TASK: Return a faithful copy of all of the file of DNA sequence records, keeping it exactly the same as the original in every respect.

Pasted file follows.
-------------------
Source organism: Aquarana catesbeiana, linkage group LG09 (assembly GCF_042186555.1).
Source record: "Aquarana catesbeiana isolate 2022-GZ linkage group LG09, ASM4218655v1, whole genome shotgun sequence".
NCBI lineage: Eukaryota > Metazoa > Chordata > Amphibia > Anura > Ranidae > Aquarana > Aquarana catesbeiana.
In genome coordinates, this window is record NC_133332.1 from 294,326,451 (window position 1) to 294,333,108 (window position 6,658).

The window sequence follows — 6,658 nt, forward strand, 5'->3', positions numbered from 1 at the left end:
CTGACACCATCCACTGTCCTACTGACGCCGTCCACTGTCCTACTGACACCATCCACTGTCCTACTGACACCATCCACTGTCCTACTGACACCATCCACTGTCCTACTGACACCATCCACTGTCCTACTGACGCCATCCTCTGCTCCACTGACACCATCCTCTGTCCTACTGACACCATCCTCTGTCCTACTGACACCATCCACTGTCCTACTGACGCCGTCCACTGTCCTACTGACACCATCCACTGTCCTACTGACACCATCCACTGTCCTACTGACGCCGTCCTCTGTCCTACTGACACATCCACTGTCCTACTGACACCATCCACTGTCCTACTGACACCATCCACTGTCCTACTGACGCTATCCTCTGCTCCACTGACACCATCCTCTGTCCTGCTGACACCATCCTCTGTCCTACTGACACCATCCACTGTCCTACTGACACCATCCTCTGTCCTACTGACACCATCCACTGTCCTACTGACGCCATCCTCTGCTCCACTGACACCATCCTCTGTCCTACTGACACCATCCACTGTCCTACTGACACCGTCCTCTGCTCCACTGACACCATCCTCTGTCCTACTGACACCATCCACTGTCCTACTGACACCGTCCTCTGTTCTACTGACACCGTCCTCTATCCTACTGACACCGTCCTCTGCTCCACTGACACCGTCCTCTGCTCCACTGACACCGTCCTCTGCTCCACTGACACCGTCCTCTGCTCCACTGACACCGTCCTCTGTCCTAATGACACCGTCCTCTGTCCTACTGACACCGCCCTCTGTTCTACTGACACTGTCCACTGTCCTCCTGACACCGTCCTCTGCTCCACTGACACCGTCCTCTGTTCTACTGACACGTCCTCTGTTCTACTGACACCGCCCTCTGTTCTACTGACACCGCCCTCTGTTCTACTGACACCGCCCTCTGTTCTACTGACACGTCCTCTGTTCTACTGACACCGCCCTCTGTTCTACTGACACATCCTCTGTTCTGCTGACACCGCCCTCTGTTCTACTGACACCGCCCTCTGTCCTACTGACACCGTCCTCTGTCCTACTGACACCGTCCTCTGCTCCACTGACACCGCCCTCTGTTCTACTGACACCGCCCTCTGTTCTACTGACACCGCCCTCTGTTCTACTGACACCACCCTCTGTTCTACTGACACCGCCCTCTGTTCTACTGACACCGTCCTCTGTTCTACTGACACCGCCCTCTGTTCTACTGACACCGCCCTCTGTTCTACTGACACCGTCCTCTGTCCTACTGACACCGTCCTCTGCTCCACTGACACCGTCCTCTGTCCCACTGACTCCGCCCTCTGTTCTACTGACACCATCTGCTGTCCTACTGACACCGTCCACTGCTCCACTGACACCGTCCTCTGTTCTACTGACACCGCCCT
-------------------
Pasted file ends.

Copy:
Source organism: Aquarana catesbeiana, linkage group LG09 (assembly GCF_042186555.1).
Source record: "Aquarana catesbeiana isolate 2022-GZ linkage group LG09, ASM4218655v1, whole genome shotgun sequence".
NCBI lineage: Eukaryota > Metazoa > Chordata > Amphibia > Anura > Ranidae > Aquarana > Aquarana catesbeiana.
In genome coordinates, this window is record NC_133332.1 from 294,326,451 (window position 1) to 294,333,108 (window position 6,658).

The window sequence follows — 6,658 nt, forward strand, 5'->3', positions numbered from 1 at the left end:
CTGACACCATCCACTGTCCTACTGACGCCGTCCACTGTCCTACTGACACCATCCACTGTCCTACTGACACCATCCACTGTCCTACTGACACCATCCACTGTCCTACTGACACCATCCACTGTCCTACTGACGCCATCCTCTGCTCCACTGACACCATCCTCTGTCCTACTGACACCATCCTCTGTCCTACTGACACCATCCACTGTCCTACTGACGCCGTCCACTGTCCTACTGACACCATCCACTGTCCTACTGACACCATCCACTGTCCTACTGACGCCGTCCTCTGTCCTACTGACACATCCACTGTCCTACTGACACCATCCACTGTCCTACTGACACCATCCACTGTCCTACTGACGCTATCCTCTGCTCCACTGACACCATCCTCTGTCCTGCTGACACCATCCTCTGTCCTACTGACACCATCCACTGTCCTACTGACACCATCCTCTGTCCTACTGACACCATCCACTGTCCTACTGACGCCATCCTCTGCTCCACTGACACCATCCTCTGTCCTACTGACACCATCCACTGTCCTACTGACACCGTCCTCTGCTCCACTGACACCATCCTCTGTCCTACTGACACCATCCACTGTCCTACTGACACCGTCCTCTGTTCTACTGACACCGTCCTCTATCCTACTGACACCGTCCTCTGCTCCACTGACACCGTCCTCTGCTCCACTGACACCGTCCTCTGCTCCACTGACACCGTCCTCTGCTCCACTGACACCGTCCTCTGTCCTAATGACACCGTCCTCTGTCCTACTGACACCGCCCTCTGTTCTACTGACACTGTCCACTGTCCTCCTGACACCGTCCTCTGCTCCACTGACACCGTCCTCTGTTCTACTGACACGTCCTCTGTTCTACTGACACCGCCCTCTGTTCTACTGACACCGCCCTCTGTTCTACTGACACCGCCCTCTGTTCTACTGACACGTCCTCTGTTCTACTGACACCGCCCTCTGTTCTACTGACACATCCTCTGTTCTGCTGACACCGCCCTCTGTTCTACTGACACCGCCCTCTGTCCTACTGACACCGTCCTCTGTCCTACTGACACCGTCCTCTGCTCCACTGACACCGCCCTCTGTTCTACTGACACCGCCCTCTGTTCTACTGACACCGCCCTCTGTTCTACTGACACCACCCTCTGTTCTACTGACACCGCCCTCTGTTCTACTGACACCGTCCTCTGTTCTACTGACACCGCCCTCTGTTCTACTGACACCGCCCTCTGTTCTACTGACACCGTCCTCTGTCCTACTGACACCGTCCTCTGCTCCACTGACACCGTCCTCTGTCCCACTGACTCCGCCCTCTGTTCTACTGACACCATCTGCTGTCCTACTGACACCGTCCACTGCTCCACTGACACCGTCCTCTGTTCTACTGACACCGCCCT